Pinback Button, Harold Washington Mayoral Campaign

Object Details

metal, plastic, paper
1/4 × 2 3/16 in. (0.7 × 5.5 cm)
Cite As
Ethel Lois Payne Collection, Anacostia Community Museum, Smithsonian Institution, Gift of Avis R. Johnson.
This pinback button urges voters to “punch eight” for Harold Washington, the eighth mayoral candidate on the ballot in Chicago’s Democratic primary in October 1982. As its text and colors denote, the button both strives for and celebrates “Black Political Empowerment” embodied in the mayoral candidate, who hailed from the city’s predominantly African American South Side. The red, black, and green hues encircling a black-and-white photo of Washington evoke the Pan-African flag, a symbol of Black liberation, while “Here Come the Mayor!” invokes African American Vernacular English. Washington made history when he was elected the first African American mayor of Chicago in April 1983. The button belonged to journalist Ethel L. Payne (1911-1991), a Chicago native who moved to Washington, DC in 1952 to cover national and international news for the preeminent African American newspaper, The Chicago Defender. She followed Washington’s mayoral campaign closely and collected pins that told the story: from grassroots campaign (1991.0076.0144) to victorious celebration (1991.0076.0172) to inauguration day (1991.0076.0170). Payne, a lifelong civil rights activist, reported from thirty countries over the course of her own pioneering career, becoming known as the First Lady of the Black Press.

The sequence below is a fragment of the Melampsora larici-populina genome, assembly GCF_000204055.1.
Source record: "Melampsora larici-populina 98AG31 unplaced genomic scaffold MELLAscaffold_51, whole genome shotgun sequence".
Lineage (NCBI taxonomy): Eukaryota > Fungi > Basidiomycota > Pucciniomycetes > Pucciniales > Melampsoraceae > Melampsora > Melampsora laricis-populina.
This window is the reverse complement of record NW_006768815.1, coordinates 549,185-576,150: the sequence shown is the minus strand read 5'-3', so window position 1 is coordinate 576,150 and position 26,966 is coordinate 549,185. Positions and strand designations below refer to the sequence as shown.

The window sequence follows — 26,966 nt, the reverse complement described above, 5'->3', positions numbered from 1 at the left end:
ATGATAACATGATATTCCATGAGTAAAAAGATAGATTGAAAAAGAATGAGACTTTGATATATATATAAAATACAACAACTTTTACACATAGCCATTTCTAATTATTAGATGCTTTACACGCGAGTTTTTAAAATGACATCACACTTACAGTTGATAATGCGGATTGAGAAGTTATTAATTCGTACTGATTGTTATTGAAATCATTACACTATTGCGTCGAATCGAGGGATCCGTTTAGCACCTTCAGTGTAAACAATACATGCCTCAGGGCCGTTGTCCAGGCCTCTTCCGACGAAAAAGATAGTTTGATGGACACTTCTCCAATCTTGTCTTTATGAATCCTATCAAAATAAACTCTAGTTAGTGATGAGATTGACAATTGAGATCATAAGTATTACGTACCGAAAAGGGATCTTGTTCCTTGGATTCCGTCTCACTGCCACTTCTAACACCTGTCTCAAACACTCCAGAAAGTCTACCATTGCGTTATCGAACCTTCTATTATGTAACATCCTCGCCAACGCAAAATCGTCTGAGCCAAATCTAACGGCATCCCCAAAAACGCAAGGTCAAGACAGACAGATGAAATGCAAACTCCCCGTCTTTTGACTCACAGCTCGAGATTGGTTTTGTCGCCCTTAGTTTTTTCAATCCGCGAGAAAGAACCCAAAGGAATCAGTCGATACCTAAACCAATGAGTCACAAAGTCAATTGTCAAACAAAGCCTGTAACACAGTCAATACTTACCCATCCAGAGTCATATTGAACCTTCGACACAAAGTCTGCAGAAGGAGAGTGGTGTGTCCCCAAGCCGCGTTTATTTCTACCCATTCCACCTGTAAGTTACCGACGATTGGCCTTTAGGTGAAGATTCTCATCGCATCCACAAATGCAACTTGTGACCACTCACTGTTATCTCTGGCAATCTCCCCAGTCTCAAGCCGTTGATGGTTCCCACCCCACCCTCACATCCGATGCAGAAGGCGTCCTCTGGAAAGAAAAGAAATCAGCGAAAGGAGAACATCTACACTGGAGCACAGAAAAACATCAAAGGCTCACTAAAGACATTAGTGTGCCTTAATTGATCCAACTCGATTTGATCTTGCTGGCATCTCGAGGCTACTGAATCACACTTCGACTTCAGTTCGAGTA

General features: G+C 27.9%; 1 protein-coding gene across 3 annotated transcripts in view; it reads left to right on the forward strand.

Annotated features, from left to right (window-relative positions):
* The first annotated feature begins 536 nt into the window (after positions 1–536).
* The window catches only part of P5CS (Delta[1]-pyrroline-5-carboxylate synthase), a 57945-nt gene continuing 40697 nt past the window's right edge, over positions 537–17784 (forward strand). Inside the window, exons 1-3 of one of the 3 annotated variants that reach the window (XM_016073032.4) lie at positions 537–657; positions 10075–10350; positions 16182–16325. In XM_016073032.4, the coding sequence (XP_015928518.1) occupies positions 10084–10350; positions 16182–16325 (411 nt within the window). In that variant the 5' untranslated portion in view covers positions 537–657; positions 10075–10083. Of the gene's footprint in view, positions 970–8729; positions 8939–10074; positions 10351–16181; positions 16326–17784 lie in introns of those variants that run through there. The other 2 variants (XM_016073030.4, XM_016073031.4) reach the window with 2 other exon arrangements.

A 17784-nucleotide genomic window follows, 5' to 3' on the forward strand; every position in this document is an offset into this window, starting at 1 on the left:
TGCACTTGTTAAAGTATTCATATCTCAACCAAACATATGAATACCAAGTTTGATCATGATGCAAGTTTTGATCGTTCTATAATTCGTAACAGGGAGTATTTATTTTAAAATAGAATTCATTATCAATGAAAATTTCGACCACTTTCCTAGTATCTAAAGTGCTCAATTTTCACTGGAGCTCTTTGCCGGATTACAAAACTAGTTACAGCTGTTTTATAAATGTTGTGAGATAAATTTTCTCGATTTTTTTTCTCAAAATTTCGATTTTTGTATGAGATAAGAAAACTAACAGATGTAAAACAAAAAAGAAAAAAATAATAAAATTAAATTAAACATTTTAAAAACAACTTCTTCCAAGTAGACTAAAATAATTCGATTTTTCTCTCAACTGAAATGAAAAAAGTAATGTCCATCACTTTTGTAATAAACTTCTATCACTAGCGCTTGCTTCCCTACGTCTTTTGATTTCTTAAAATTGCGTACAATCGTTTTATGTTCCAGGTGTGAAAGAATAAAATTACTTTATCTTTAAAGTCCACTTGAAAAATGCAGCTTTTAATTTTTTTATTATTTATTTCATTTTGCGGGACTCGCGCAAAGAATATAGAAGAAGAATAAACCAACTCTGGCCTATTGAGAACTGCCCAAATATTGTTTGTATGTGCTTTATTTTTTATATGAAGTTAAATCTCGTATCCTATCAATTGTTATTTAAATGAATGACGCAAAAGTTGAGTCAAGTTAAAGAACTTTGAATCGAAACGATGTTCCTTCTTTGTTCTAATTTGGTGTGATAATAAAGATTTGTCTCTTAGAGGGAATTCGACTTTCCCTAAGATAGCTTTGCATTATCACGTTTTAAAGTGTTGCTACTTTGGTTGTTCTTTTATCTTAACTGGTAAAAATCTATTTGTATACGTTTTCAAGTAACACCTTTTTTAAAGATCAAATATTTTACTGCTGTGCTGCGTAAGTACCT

Accession Number
See more items in
Anacostia Community Museum Collection
Data Source
Anacostia Community Museum
Restrictions & Rights
Usage conditions apply
Record ID
Back to Top